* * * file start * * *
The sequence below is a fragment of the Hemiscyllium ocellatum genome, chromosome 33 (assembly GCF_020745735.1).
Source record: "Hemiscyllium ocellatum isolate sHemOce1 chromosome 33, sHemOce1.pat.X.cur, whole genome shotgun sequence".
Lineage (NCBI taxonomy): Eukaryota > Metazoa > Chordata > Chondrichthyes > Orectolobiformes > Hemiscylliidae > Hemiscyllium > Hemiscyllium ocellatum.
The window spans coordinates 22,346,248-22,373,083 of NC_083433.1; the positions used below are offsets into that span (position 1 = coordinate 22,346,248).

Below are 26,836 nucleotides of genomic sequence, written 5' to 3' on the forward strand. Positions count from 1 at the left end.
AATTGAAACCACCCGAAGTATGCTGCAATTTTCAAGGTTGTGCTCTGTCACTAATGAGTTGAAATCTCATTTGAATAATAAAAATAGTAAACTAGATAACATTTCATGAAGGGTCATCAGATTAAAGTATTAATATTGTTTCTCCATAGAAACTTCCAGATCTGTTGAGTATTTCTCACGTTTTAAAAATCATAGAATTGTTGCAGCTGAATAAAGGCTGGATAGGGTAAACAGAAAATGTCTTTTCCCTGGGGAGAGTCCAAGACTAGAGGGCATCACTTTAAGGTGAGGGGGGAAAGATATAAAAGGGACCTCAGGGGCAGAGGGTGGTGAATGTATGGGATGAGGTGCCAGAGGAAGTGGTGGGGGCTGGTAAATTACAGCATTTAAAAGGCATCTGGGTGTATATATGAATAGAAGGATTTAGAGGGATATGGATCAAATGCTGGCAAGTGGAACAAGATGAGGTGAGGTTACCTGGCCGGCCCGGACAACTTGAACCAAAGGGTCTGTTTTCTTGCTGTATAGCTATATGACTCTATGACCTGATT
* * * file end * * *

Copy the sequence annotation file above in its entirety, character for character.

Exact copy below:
The sequence below is a fragment of the Hemiscyllium ocellatum genome, chromosome 33 (assembly GCF_020745735.1).
Source record: "Hemiscyllium ocellatum isolate sHemOce1 chromosome 33, sHemOce1.pat.X.cur, whole genome shotgun sequence".
Lineage (NCBI taxonomy): Eukaryota > Metazoa > Chordata > Chondrichthyes > Orectolobiformes > Hemiscylliidae > Hemiscyllium > Hemiscyllium ocellatum.
The window spans coordinates 22,346,248-22,373,083 of NC_083433.1; the positions used below are offsets into that span (position 1 = coordinate 22,346,248).

Below are 26,836 nucleotides of genomic sequence, written 5' to 3' on the forward strand. Positions count from 1 at the left end.
AATTGAAACCACCCGAAGTATGCTGCAATTTTCAAGGTTGTGCTCTGTCACTAATGAGTTGAAATCTCATTTGAATAATAAAAATAGTAAACTAGATAACATTTCATGAAGGGTCATCAGATTAAAGTATTAATATTGTTTCTCCATAGAAACTTCCAGATCTGTTGAGTATTTCTCACGTTTTAAAAATCATAGAATTGTTGCAGCTGAATAAAGGCTGGATAGGGTAAACAGAAAATGTCTTTTCCCTGGGGAGAGTCCAAGACTAGAGGGCATCACTTTAAGGTGAGGGGGGAAAGATATAAAAGGGACCTCAGGGGCAGAGGGTGGTGAATGTATGGGATGAGGTGCCAGAGGAAGTGGTGGGGGCTGGTAAATTACAGCATTTAAAAGGCATCTGGGTGTATATATGAATAGAAGGATTTAGAGGGATATGGATCAAATGCTGGCAAGTGGAACAAGATGAGGTGAGGTTACCTGGCCGGCCCGGACAACTTGAACCAAAGGGTCTGTTTTCTTGCTGTATAGCTATATGACTCTATGACCTGATT